There is also no question as to its genuineness because it was continuously maintained from 1926 to 1952 and the Headmasters P.Ws. 10 and 11 say that it is a register of the school. No doubt its belated production must have prejudiced the defence, so far as cross-examination with reference to it and the adducing of rebutting evidence was concerned. But no adjournment for this purpose was asked for at the trial nor does Sri Advai Rama Rao say that he wants a further opportunity for cross-examination and for letting in rebutting evidence. In these circumstances, I am unable to give effect to the contention that the appellant has been prejudiced in the matter.
10. With regard to the proof of Ex. P-33 the prosecution relied on Section 35 of the Evidence Act. In this connection Sri A. Rama Rao cited the decisions in Seshagiri Rao v. Emperor, 1938 Mad WN 111, and in Hoak Saing v. Ma E Hla, AIR 1940 Rang 191. In 1936 Mad WN 111, King J., held that the entry made by a teacher in a private elementary school in its admission register is not admissible either under Section 34 or Section 35 of the Evidence Act.
In AIR 1940 Rang 191, a Division Bench of the Rangoon High Court held that an employee in a school other than a Government school is not a public servant and any entry in its register made by him is not one made in a public or official register by a public servant in the discharge of his official duty. Hence entries in the registers of schools other than Government schools were held to be not admissible under Section 35 of the Evidence Act.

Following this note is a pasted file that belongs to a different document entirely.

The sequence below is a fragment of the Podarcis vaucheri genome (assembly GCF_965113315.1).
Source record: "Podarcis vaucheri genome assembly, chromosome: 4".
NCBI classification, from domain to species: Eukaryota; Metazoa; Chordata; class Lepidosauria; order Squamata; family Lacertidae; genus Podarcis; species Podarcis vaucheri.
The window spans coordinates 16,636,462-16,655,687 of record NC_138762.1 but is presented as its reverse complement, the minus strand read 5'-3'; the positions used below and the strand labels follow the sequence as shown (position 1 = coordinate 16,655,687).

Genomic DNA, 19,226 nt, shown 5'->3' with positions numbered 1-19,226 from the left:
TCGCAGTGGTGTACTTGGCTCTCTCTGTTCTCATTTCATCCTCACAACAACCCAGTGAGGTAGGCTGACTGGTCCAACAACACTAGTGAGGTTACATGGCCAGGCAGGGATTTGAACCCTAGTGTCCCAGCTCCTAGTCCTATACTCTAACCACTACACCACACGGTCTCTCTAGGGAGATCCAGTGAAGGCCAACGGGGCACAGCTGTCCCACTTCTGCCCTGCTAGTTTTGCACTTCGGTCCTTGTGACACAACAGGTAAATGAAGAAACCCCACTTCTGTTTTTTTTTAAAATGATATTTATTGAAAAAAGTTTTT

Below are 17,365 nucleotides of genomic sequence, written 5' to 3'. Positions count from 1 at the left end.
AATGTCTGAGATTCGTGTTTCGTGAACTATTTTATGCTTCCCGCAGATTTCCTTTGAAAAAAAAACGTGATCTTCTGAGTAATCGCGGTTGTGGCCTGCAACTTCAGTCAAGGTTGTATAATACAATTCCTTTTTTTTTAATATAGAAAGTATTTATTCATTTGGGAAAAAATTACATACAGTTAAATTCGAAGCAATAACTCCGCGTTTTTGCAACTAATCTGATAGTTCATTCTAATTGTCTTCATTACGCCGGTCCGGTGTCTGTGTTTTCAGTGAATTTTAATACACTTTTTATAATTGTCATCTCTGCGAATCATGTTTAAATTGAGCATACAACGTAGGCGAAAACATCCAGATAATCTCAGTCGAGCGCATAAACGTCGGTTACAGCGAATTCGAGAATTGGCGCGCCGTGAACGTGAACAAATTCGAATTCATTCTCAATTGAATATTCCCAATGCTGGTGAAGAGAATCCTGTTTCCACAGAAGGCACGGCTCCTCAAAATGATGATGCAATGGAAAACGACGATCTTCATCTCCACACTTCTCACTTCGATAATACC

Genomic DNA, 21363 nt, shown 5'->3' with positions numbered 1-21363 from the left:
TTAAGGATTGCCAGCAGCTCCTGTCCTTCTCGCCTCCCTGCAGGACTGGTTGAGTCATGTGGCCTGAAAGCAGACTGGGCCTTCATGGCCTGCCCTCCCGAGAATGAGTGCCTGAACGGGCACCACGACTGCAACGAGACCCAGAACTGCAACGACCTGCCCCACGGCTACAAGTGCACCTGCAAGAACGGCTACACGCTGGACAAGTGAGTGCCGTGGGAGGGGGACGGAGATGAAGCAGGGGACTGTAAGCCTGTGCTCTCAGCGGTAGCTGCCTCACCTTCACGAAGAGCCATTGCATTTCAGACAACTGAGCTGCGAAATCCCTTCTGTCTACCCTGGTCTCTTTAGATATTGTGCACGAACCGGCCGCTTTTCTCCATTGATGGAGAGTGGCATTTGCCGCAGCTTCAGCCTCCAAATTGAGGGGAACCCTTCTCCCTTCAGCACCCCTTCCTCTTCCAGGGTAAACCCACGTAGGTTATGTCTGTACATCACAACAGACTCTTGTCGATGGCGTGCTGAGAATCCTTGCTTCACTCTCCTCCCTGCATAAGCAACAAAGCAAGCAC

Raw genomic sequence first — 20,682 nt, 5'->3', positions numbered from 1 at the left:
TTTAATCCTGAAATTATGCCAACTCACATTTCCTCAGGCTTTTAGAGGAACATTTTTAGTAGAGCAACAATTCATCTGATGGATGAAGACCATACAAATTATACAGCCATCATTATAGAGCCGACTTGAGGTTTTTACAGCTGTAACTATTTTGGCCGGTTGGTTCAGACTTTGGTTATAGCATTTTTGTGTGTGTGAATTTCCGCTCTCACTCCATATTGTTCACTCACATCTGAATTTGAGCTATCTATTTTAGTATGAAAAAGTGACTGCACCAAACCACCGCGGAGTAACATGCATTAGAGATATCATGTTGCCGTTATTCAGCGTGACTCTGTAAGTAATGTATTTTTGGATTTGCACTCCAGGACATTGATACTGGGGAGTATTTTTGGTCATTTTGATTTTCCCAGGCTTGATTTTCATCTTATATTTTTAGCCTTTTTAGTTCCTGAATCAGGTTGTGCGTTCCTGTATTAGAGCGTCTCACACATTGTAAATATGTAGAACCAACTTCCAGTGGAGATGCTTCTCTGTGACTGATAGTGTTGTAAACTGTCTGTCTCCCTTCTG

But these decisions are of no assistance to the appellant, as the entries here were made by employers not of a private school hut of a Municipal High School. Under Rule 52 the Madras Educational Rules (21st Edition 1958 which alone is available to this court for reference), every school is required to keep a register of admissions and withdrawals in the form prescribed in Appendix 6. The register is therefore an official register.
Under Section 358 of the District Municipalities Act V of 1920, every municipal officer or servant shall be deemed to be a public servant within the meaning of Section 21 of the Indian Penal Code. It follows that the clerk of the Municipal High School was a public servant and that he maintained it in the discharge of his official duty, Ex. P-33 is an official register and the entries therein are relevant under Section 35 of the Evidence Act.
The section embodies an exception to the rule of hearsay and if its requirements are satisfied it is unnecessary for the purpose of proving the entries that the clerk who has made the entries himself should be called as a witness. This view is supported by the decisions in Abheraj Singh v. Gaya Singh, 135 Ind Cas 387 : (AIR 1932 Oudh 137), Aga Jan Khan v. Kesheo Rao, AIR 1940 Nag 217, and in Municipal Board, Aligarh v. Mumtaz Khan, AIR 1948 All 309. In 135 Ind Cas 387 : (AIR 1932 Oudh 137), the learned Single Judge of the Oudh Chief Court held that the entry of a report made at the Police Station relating to an offence, being an entry in a public report made by a public servant in the discharge of his official duties is admissible as evidence, even if the person who made it is alive and not called as a witness.